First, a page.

“As at Q4 2018, the economy grew by 2.38% in real terms (year-on-year), representing an increase of 0.27% compared to Q4 2017 and, a rise of 0.55% compared with the growth rate in Q3 2018. Overall, GDP grew at an annual rate of 1.93% in 2018 compared with 0.82% in 2017, representing an overall increase of 1.11% year on year.”
However, the Minister acknowledged that the expenditure performance cannot be in isolation of revenues, which as a result expenditure outturn largely depends on government’s ability to generate budgeted revenues with deficits funded through borrowings. In 2018 our budgeted revenue was N7.2 trillion this is against the realised figure of N3.96 trillion, signifying a negative variance of 45%. Despite this shortfall we have been able to fully pay salaries and service 100% of our debt.
We have also released seven months overhead for 2018, two months for 2019, and N2.079 billion capital expenditure as at 14th May 2019. We have adopted a prudent debt management strategy which ensures that we invest what we borrow in capital projects. Although our debt by international standards, at 19.09% Nigeria’s debt to GDP ratio is well below the threshold of 56% for countries similar to Nigeria.
The government is addressing the issue of reducing the debt service to revenue through a combination of debt substitution strategies.” The Minister maintained that on global risks, the Ministry will continue to remain focused on taking key mitigating actions to safeguard the economy and ensure it is “resilient to external shocks.”
We will continue to monitor key global risks, and the Federal Ministry of Finance is focused on taking key mitigating actions to safeguard the economy and ensure it is resilient to external shocks.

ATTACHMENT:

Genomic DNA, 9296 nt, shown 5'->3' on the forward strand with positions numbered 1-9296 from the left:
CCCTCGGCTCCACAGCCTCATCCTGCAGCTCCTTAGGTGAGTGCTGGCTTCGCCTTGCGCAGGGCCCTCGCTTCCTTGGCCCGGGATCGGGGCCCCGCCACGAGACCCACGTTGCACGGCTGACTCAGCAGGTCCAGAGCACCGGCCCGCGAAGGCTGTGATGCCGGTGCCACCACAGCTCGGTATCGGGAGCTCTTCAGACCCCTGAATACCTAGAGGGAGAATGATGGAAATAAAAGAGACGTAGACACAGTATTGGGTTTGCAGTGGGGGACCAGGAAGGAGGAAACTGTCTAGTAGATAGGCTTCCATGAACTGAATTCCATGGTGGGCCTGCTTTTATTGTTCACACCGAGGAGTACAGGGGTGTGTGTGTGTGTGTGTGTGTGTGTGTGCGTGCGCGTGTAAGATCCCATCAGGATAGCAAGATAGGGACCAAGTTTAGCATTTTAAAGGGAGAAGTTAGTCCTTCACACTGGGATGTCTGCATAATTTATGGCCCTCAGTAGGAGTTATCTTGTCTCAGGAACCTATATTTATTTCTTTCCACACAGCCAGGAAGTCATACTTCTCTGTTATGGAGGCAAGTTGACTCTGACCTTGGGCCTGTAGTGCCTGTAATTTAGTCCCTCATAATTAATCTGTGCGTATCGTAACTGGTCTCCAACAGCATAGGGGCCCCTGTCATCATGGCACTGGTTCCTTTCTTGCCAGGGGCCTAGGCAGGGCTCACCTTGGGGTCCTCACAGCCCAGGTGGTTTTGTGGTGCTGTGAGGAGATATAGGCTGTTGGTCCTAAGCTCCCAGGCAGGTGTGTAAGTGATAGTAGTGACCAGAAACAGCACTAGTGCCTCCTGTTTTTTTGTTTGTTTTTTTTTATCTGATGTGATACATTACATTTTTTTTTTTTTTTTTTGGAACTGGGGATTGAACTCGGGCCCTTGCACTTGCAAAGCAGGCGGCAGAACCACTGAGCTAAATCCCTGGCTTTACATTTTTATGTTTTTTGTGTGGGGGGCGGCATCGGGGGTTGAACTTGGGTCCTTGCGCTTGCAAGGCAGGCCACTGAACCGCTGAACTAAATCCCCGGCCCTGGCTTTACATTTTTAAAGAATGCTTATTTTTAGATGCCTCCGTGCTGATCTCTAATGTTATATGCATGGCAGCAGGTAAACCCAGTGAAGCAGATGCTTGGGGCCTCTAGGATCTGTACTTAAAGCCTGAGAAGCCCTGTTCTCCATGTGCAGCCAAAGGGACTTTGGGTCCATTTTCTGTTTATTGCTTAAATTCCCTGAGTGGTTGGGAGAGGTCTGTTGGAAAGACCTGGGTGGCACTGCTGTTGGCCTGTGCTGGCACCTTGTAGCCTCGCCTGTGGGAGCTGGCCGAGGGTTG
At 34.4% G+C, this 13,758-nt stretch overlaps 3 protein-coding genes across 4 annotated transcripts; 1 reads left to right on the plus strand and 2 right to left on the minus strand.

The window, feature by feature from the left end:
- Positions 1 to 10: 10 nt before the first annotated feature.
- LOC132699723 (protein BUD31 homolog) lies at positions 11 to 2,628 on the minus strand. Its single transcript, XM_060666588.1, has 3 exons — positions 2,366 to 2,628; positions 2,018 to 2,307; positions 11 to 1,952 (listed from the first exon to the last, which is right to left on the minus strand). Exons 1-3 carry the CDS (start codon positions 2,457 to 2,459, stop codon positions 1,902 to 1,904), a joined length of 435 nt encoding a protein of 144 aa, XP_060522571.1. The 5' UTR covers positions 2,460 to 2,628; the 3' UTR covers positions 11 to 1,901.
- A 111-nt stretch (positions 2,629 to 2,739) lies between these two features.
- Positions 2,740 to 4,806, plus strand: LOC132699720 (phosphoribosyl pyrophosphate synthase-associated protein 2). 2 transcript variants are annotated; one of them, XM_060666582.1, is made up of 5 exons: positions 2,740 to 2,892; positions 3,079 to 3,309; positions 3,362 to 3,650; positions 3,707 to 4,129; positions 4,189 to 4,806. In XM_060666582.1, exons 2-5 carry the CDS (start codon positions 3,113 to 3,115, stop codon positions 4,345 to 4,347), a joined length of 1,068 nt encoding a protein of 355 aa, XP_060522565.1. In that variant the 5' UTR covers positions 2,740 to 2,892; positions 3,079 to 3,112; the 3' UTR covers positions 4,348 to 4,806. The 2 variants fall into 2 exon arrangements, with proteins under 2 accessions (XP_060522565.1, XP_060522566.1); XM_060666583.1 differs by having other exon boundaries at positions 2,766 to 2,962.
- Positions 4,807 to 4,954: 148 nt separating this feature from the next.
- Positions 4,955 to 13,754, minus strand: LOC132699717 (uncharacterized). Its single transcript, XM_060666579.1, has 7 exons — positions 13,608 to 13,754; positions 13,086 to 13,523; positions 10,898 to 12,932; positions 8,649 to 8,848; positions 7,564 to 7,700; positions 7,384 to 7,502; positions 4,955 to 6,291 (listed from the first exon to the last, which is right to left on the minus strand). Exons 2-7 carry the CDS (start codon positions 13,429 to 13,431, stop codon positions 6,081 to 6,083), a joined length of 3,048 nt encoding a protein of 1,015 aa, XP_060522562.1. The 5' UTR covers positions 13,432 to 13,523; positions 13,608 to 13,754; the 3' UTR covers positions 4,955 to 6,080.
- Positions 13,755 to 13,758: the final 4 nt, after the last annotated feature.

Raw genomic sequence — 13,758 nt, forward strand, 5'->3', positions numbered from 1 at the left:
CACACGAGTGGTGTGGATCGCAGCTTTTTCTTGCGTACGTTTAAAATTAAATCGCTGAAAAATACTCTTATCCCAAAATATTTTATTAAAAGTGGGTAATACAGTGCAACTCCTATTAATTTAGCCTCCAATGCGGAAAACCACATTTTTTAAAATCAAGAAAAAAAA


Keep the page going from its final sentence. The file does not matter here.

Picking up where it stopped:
“As anticipated, the global economy has slowed down in 2019 with a revised growth projection of 3.3%. This trajectory is mirrored in Africa, with the continent projected to grow slightly more at 3.5% in the same year. Commodity based economies including Nigeria are expected to continue recovery from the rapid commodity crash witnessed from 2014 to 2016.”
She further explained that, “This development represents challenging times amidst this year’s volatility in oil prices that has fallen from $86/barrel in October to $62/barrel in December when I gave my last Press Conference, and risen to a five-month high of above $71/barrel as at April 2019.
While oil prices are expected to remain within the average range of $70/barrel, continued volatility is expected through the end of 2019.” Zainab said that her ministry was carrying out reforms at the Federal Inland Revenue Services (FIRS) and the Joint Tax Board (JTB).
With the reforms, taxpayer database has been expanded to 35 million from 9 million in the four years of the Buhari-led administration. “Through reforms at the Federal Inland Revenue Services (FIRS) and the Joint Tax Board (JTB), we have been able to harmonize the Tax Identity Number (TIN) database to cover Federal, States and Local Governments to establish a unified identity number system for uniquely identifying tax-payers.
“The country’s taxpayer database has been expanded to 35 million from 9 million at the beginning of the administration. It is anticipated that this figure will grow to 45 million individual and corporate payers when the ongoing integration of different biometric databases is completed.